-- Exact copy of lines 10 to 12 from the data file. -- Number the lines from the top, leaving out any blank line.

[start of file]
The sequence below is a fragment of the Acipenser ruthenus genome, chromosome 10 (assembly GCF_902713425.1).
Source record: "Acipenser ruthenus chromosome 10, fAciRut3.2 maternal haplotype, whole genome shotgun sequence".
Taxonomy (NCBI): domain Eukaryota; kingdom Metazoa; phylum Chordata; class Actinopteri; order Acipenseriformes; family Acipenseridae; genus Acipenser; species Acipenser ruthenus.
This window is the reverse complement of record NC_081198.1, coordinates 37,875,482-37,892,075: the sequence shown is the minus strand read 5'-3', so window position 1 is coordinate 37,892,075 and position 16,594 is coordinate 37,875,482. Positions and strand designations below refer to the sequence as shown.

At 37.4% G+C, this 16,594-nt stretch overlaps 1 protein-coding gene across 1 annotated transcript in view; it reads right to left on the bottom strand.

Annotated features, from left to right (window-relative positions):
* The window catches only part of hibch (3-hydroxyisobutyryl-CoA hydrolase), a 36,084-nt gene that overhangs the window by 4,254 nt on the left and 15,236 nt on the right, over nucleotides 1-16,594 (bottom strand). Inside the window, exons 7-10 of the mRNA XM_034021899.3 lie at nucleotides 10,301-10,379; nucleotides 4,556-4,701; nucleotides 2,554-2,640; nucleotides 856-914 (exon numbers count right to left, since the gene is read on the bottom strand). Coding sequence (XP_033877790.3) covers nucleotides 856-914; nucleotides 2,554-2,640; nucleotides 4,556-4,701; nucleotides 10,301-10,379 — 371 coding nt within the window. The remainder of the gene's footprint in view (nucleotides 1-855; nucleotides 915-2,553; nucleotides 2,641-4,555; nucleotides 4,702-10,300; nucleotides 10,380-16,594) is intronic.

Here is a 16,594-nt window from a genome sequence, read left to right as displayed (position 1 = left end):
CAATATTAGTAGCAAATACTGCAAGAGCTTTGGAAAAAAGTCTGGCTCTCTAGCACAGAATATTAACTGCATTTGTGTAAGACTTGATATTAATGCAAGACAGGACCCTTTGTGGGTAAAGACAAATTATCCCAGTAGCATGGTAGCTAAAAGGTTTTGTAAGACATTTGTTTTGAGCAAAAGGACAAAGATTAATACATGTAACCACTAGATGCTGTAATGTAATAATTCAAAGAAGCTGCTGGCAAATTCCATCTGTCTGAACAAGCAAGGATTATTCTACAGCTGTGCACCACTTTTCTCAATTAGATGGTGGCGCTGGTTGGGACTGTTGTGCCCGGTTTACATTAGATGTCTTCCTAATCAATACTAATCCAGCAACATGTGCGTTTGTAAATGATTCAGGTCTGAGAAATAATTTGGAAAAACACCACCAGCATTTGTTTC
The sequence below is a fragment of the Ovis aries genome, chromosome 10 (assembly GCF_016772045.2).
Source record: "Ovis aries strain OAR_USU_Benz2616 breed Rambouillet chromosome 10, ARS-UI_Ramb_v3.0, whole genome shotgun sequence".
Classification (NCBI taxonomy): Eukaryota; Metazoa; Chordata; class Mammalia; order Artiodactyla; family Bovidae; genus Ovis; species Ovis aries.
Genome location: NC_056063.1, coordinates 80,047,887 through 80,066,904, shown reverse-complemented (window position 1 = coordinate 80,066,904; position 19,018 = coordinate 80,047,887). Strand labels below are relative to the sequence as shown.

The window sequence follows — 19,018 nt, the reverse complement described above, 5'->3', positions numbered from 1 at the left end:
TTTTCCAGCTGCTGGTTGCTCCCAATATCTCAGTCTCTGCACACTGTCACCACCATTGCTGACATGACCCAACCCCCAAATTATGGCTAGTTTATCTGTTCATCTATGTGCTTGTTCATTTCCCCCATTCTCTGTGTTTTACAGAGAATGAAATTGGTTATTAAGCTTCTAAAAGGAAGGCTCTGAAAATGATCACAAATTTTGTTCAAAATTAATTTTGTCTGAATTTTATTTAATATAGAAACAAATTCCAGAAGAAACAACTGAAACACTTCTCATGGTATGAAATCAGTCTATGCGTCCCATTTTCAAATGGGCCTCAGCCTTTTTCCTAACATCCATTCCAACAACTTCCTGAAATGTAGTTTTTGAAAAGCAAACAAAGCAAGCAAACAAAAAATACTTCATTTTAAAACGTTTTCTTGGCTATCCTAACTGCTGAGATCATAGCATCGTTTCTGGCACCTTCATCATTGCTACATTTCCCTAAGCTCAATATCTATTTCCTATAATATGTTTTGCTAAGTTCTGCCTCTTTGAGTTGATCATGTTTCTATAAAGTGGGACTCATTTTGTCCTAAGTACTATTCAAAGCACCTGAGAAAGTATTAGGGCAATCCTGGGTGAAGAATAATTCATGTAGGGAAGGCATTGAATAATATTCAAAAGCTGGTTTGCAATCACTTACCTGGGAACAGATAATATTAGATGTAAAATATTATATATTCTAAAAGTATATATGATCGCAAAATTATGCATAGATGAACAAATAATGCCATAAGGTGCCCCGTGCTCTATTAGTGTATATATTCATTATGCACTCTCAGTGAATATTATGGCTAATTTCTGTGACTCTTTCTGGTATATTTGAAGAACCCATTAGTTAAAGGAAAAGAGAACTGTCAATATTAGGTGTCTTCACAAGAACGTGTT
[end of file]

The sequence below is a fragment of the Ovis aries genome, chromosome 10 (assembly GCF_016772045.2).
Source record: "Ovis aries strain OAR_USU_Benz2616 breed Rambouillet chromosome 10, ARS-UI_Ramb_v3.0, whole genome shotgun sequence".
Classification (NCBI taxonomy): Eukaryota; Metazoa; Chordata; class Mammalia; order Artiodactyla; family Bovidae; genus Ovis; species Ovis aries.